The pandemic has tested supply chains to their limits and highlighted supply chain weaknesses, resulting in massive disruption to their operations. In fact, 94% of Fortune 1000 companies are seeing supply chain disruptions from COVID-19. However, as supply chains start getting back on their feet, many businesses are taking a long, hard look at their supply chains to mitigate the risk of future disruptions and ensure resilience for the future. Here are supply chain lessons that we can all take away from the experience and apply in 2021 and beyond.
Enable Blog — Collaboration
Businesses have long taken for granted supplier relationships, until the COVID pandemic forced all parties involved to immediately examine their relationships with suppliers. There are many reasons why it’s important to maintain a great supplier relationship, it not only makes daily operations more enjoyable, but it can also get you a better rebate deal, support greater collaboration and strengthen goodwill.
Strong supplier relationships are also key for businesses wanting to maintain growth and expand into new markets. A strong supplier relationship, is critical to the health of businesses, but how well do you really know your suppliers? Here are 10 ways you can improve your supplier relationships today.
The COVID-19 pandemic has left many organizations renegotiating contracts sooner than they envisioned due to the uncertainty in the marketplace and the changing conditions of business which, when combined, result in their trading partners being unable to meet the current deal terms.
Contract negotiation is a difficult exercise at the best of times, because a great amount of time and effort is spent up-front in negotiating B2B contracts, but due to the pandemic expediting contact renegotiations, these challenges have been magnified. For example, contract renegotiation will open up the possibility of having to agree to less favourable terms than before. We have also found that companies tend to file their B2B contracts away and very little attention is spent in understanding and tracking their on-going performance. Businesses that fall short of monitoring their B2B contracts fail to maximise revenues, control costs and open their organisations up to a multitude of risks for their deals. They are also in a weaker position during renegotiations as the true benefit of their current deal is unknown.
By looking at the wider picture when approaching contract renegotiations this will not only serve your interests better, but also improve collaboration with your suppliers. If you neglect the glaring issues, contract renegotiations in the wake of COVID-19 will mean missing out on new revenue opportunities for your B2B deals which could actually be the foundation to increase profits in the long-term!
In the supply chain and the rebate world, you will often hear the terms supplier and vendor used interchangeably when supply chain roles and duties are discussed. Even here at Enable we sometimes call supplier rebates, vendor rebates. They both supply goods and services, but there are certain attributes that make each one a distinct term in the supply chain world, which we will discuss in more detail below.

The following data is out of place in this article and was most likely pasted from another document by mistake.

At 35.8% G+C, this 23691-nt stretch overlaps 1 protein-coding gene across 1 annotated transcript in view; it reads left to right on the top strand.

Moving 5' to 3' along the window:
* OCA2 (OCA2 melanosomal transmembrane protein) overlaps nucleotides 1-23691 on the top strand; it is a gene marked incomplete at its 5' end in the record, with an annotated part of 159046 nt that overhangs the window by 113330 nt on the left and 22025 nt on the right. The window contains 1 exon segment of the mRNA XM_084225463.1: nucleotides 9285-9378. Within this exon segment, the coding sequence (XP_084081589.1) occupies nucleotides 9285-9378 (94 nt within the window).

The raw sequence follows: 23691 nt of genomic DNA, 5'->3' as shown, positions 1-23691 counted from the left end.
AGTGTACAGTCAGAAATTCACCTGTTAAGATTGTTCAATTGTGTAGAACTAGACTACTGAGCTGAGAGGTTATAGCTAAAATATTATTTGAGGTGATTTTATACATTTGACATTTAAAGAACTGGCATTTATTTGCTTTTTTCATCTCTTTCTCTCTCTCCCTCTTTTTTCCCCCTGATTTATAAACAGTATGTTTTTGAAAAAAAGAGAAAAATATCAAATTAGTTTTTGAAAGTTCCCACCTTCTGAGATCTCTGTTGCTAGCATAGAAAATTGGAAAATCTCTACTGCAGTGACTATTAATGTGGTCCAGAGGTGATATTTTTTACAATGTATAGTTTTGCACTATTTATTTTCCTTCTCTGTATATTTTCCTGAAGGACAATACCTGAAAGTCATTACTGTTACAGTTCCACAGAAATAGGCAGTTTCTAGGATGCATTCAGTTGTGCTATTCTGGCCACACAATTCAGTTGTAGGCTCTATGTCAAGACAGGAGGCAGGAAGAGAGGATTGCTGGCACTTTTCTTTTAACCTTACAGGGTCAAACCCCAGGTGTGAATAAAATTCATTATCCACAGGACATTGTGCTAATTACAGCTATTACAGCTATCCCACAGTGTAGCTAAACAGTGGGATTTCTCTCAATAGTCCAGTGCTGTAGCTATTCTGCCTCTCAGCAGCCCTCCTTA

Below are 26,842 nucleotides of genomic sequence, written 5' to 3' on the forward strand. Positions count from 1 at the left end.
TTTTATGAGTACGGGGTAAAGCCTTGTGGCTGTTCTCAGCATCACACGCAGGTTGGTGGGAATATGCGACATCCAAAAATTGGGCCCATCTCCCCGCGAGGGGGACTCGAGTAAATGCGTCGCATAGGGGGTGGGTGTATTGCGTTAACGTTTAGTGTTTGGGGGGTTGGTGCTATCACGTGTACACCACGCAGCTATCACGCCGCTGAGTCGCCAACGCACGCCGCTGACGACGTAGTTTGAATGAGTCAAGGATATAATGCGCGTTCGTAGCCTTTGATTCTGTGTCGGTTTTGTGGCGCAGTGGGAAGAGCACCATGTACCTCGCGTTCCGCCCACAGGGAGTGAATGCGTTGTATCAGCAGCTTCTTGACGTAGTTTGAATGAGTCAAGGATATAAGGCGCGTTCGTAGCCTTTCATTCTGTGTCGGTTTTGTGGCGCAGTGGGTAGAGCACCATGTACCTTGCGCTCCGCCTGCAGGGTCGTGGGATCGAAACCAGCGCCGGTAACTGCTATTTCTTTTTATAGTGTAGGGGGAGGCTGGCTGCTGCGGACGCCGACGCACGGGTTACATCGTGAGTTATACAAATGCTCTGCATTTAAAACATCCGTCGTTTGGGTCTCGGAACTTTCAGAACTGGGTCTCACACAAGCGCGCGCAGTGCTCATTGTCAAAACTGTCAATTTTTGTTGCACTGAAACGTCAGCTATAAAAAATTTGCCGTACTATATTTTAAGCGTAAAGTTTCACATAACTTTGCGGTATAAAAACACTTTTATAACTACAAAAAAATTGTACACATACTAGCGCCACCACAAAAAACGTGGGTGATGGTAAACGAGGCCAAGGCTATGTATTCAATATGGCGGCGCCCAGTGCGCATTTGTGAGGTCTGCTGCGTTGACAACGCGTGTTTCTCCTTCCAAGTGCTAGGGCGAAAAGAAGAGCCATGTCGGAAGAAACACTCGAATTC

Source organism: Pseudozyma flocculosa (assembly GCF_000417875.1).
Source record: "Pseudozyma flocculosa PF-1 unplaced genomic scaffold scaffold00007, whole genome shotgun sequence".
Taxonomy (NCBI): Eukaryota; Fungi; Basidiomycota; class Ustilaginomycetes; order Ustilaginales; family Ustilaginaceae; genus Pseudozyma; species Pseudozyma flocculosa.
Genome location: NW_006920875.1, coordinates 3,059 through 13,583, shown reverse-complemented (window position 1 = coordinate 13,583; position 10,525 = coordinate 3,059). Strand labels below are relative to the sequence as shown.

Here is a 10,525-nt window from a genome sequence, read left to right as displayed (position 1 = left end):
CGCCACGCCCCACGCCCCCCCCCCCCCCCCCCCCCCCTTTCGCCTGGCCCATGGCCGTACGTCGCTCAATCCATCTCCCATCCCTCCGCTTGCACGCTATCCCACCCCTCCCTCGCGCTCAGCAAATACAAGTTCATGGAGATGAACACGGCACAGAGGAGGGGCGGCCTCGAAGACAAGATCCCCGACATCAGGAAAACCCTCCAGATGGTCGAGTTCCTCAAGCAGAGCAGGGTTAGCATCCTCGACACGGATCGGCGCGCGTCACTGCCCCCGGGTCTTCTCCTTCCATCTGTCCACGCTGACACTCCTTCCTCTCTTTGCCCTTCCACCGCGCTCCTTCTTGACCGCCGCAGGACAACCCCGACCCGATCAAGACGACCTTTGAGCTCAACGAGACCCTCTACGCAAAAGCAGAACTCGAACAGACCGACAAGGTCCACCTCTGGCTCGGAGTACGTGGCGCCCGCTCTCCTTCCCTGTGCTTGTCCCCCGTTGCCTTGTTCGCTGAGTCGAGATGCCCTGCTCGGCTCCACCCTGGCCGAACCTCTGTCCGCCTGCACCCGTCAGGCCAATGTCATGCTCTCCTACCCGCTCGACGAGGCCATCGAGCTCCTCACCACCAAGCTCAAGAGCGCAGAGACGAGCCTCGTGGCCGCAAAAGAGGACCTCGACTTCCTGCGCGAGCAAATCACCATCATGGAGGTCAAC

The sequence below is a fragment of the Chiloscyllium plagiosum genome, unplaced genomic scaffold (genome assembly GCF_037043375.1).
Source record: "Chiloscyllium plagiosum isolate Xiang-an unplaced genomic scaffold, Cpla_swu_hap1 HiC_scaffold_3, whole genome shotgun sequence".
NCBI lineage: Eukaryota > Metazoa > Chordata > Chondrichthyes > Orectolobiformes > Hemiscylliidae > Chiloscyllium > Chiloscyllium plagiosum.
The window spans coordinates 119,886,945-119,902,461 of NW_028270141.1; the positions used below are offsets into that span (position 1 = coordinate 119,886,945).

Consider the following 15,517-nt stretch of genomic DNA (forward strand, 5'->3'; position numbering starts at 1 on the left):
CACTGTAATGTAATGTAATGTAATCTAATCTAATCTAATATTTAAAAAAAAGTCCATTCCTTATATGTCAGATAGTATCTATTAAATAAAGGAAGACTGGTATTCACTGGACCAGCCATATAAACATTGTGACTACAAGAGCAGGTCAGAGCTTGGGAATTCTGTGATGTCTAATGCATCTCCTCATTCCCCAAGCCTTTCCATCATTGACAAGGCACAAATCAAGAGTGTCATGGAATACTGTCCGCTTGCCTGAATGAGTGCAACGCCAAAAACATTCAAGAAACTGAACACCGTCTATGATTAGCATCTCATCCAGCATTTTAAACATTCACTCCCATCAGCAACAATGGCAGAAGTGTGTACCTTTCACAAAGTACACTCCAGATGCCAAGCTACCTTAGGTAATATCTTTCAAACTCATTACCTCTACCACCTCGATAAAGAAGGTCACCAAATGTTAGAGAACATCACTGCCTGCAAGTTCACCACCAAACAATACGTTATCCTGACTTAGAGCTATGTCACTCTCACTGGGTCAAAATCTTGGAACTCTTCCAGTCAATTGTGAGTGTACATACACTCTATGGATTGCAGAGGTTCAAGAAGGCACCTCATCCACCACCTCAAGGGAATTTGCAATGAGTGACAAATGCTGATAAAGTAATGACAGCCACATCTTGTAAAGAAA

Companies around the world are shifting to global supply chains, which although allows companies to source materials and manufacture products more cost-effectively it comes with many challenges. It can make it more difficult to connect with the right people in the supply chain, resolve concerns, and respond quickly to changes and unexpected events otherwise known as supply chain disruption.
Businesses that plan together, succeed together. But whenever a business makes a deal with another business, it needs to be approved on both sides. And getting that approval can be a slow, inefficient process.
Negotiating B2B contracts is a regular activity, both sides want to get the best deal possible. By negotiating you can achieve a contract that is fair, reasonable and beneficial to both parties - even helping to boost company profitability and improve goodwill and collaboration between trading partners.
In a challenging environment, smart electrical distributors are finding new ways to drive profitable growth—not least, taking closer control of key trading agreements.
Collaboration is a process that allows a group of people to come together and work towards the accomplishment of a common goal. In business, you and your trading partners share a common goal of achieving profitable growth, so why are many trading relationships adversarial or treated as an afterthought? With significant advancements in cloud-based workflows and file sharing technology, the opportunity for multiple parties to collaborate on a project using a single platform has never been more achievable.
Distributors and suppliers are both working towards the same goal, so what’s stopping them from working together?